- Mercier, et al. v. Inter-Tel. My pick as the most important M&A decision of 2007. In Inter-Tel, V.C. Strine held that a target's postponement of a shareholder meeting to permit the solicitation of more yes votes passed muster under the Blasius strict scrutiny test. This was despite the fact that the deal would have been voted down without the delay. Topps quickly adopted the tactic to gain approval of its own controversial private equity buy-out. In the future, expect more target companies in troubled deals to adopt this tactic providing them yet more leverage in the proxy process. The decision also has long term implications for the doctrinal integrity of Blasisus review generally.
- SPACs. According to the Wall Street Journal special purpose acquisition companies (SPACs) accounted for 23% of the total number of U.S. IPOs and 18% of the money raised. The $12 billion raised will sustain a significant amount of M&A activity in the coming years. But given the well-known problems with SPACs, I question whether their investors will similarly benefit. But for now it is boom times -- even former University of Notre Dame football coach Lou Holtz and Dan Quayle are directors on the SPAC Heckman Corp. Before it is too late, the SEC should consider updating Rule 419 which regulated blank check companies to apply to these companies (they currently escape application of the rule through an asset test loop-hole)
- Fairness Opinions. The SEC finally approved FINRA Rule 2290 regulating the procedures used by investment banks issuing fairness opinions. The Rule was a watered down version of the one originally proposed and imposed largely redundant procedural requirements on investment banks. Later in the year, Marc Wolinsky, a partner at Wachtell, Lipton, Rosen & Katz referred to fairness opinions as: “the Lucy sitting in the box: ‘Fairness Opinions, 5 cents.’”. He's right and Delaware, the SEC and FINRA should acknowledge it instead of promulgating rather useless fairness opinion requirements upon the deal process.
- Hedge Fund M&A. Hedge fund M&A made a fitful debut as hedge fund managers walked on deals (ValueAct in the Acxiom deal/Cerberus in the URI deal) and shareholder activism sometimes came up short (H&R Block and perhaps Applebee's). Ultimately, hedge fund growing assets under management and their unrelenting search for alpha will lead them to attempt more M&A deals, but clearly there is a learning process here.
- Contract Drafting (Tied for Tenth). Chandler's opinion in URI/Cerberus says it all.
THE M&A RAZZIE
Finally, its not in the top ten list but a big M&A razzie!? to all of those post-August companies and deal lawyers who agreed to reverse termination fees, particularly those with management involvement where such an option is unecessary and likely harmful (I'm talking about you Waste Industries -- see the merger agreement here -- a 29.9 million termination fee in a management involved leveraged buy-out is just an option that the special committee should not have agreed too -- Waste Industries lawyers' Robinson, Bradshaw & Hinson, P.A. and Wyrick Robbins Yates & Ponton LLP should have advised their client better).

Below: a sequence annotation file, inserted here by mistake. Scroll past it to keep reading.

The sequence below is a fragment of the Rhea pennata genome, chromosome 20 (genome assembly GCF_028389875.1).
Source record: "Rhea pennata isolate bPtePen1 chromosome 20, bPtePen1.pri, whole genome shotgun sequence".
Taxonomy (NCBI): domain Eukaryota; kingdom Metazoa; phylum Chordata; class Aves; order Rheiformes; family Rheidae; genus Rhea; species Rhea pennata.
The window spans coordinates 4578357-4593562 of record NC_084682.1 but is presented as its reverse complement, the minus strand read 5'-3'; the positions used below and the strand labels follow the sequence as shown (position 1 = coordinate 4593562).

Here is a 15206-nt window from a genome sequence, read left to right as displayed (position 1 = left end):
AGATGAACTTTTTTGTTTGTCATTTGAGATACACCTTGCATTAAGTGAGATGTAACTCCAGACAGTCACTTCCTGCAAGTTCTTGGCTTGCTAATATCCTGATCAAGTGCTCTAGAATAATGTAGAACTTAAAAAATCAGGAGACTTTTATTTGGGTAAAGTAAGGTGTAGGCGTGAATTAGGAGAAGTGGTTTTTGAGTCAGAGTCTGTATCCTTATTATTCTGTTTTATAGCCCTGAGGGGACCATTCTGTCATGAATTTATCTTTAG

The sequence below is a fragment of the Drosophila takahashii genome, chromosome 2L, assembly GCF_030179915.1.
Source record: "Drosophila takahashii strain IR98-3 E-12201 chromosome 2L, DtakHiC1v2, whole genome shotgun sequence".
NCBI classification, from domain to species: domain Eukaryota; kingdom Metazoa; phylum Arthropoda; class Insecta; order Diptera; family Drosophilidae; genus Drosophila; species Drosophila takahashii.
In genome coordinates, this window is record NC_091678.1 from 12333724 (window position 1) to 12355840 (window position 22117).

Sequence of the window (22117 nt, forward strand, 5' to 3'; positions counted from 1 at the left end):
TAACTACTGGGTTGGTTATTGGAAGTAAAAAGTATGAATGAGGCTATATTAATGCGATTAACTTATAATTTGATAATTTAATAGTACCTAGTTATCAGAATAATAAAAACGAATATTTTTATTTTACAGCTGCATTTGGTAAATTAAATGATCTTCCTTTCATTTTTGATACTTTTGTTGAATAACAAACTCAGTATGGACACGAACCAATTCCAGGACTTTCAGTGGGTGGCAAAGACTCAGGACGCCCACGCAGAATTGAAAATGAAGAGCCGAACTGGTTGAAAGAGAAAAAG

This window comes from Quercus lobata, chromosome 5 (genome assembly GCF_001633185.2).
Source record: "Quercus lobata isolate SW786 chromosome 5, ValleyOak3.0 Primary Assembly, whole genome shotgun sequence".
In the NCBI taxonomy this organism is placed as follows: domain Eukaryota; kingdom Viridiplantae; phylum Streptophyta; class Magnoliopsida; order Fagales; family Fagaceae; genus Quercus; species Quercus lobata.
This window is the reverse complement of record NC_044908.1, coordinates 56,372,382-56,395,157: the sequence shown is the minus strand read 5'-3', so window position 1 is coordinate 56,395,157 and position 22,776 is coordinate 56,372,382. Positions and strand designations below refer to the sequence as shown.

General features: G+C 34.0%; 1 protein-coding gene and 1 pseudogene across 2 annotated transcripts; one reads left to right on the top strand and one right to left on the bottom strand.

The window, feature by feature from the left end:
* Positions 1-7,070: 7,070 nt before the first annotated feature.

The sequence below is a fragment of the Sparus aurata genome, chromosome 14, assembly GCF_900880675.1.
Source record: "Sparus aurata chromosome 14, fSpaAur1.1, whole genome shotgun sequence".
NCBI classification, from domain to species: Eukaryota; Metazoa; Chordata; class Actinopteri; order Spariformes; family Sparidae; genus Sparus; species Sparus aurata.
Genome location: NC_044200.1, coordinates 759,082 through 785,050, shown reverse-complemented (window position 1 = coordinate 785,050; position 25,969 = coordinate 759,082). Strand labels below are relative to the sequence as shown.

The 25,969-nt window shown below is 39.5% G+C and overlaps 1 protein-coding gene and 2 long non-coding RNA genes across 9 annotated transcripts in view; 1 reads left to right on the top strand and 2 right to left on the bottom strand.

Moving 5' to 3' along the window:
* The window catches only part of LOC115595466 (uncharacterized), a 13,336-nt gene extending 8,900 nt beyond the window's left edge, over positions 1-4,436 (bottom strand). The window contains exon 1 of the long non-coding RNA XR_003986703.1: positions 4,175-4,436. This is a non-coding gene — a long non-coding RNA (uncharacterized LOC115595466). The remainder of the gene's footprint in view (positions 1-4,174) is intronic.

Runner-up goes to the deal lawyers who let their clients put closing conditions in disclosure schedules which then go undisclosed (e.g., 3Com & Harrahs) so that we have no true idea what the conditions to closing the deal are. I wish the SEC would crack down on this.
THE M&A AWARDS:
- M&A deal of the year -- Tribune Co./Sam Zell -- Zell acquired the Tribune Co. with only $315-$500 million of his own money using an ESOP tax-efficient structure only an M&A lawyer could love. OK maybe also a tax lawyer. Credit to Zell for closing this highly-leveraged deal during a period of market turbulence and with only a $25 million reverse termination fee to hold him there. That is reputation for you.
- M&A deal team of the year -- I'm still thinking about this one -- comments or suggestions welcome.
- M&A litigation team of the year -- Willkie Farr & Gallagher for URI in the URI/Cerberus litigation-- dealt a bad hand they almost won it all on summary judgment.
- Hangover of the year -- The newly formed Arcelor Mittal was unable to break the the Netherlands Strategic Steel Stichting to which Arcelor gave ownership of Dofasco to try to thwart a takeover by Mittal Steel last year. Instead the trustees rejected a request to sell the Canadian steel unit in November of 2006. In January. Arcelor Mittal decided that it would not sue the trust as it would have no chance of winning -- an event which led to an unsuccessful lawsuit by ThyssenKrupp brought over Mittal's alleged promise to sell if Dofasco it bought Arcelor. Certainly a hangover for Arcelor Mittal, but a year late congratulations to Scott Simpson of Skadden, counsel for Arcelor, who devised this strategy bringing back to life a legal structure which initially came into widespread use to protect assets from the Nazis.
Have a good new year all. May your deals be plentiful and close with a success fee. And may you find the time to spend it with family and friends.